US plans to block Russian debt payments

UNITED STATES
UNITED STATES

The United States is considering blocking Russia’s ability to pay its US bondholders by allowing a key waiver to expire next week. This is according to an official of the American administration. Which could bring Moscow closer to the brink of default.

Russia has so far been successful in making its international obligation payments. And this, despite Western sanctions that complicate the payment process. Because, the country has 40 billion dollars of international obligations. And last month, he was making a late U-turn. By making late bond payments to avoid default, according to the US.

Indeed, Russia has not defaulted on its foreign debt since the day after its 1917 revolution. Similarly, it was rated “investment grade” until its operation in Ukraine on February 24.

Now Russia has the looming May 25 deadline. Date on which a US license to make payments is due to expire.

Bloomberg News reported earlier Tuesday that the Biden administration was close to allowing the waiver to expire as planned.

Russia will still have to pay nearly $2 billion before the end of the year

In this regard, note that the temporary general license 9A, issued by the Office of Foreign Assets Control of the Treasury Department on March 2, had made an exception. And this, for the purposes of “the receipt of interest, dividends or payments at maturity related to debt or equity”, recalls our source.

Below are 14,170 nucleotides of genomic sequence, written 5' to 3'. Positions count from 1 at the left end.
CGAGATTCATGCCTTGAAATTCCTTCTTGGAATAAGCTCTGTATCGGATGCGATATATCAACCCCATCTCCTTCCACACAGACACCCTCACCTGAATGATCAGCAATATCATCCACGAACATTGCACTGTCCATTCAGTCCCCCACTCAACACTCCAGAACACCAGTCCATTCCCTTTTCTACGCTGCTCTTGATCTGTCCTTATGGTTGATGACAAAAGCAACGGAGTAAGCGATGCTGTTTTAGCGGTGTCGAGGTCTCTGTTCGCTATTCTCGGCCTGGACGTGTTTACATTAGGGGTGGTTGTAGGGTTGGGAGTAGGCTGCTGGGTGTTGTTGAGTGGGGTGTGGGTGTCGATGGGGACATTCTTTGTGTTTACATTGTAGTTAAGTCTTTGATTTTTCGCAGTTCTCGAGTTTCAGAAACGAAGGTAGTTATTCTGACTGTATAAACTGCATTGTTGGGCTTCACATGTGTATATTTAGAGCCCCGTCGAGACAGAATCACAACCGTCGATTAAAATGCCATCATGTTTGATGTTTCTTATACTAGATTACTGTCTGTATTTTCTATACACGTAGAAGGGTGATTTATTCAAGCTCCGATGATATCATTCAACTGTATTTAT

Thus, this license from Washington allowed Moscow to continue paying investors and avoid defaulting on its public debt. While US investors continued to collect coupon payments.

However, this license expires on May 25. After that Russia will still have nearly $2 billion in external sovereign bond payments to make before the end of the year.

Some market participants were speculating that the Biden administration could extend the waiver. And this, in order not to punish the holders of American bonds.

But the US Treasury Department did not immediately respond to a request for comment, says Bloomberg.

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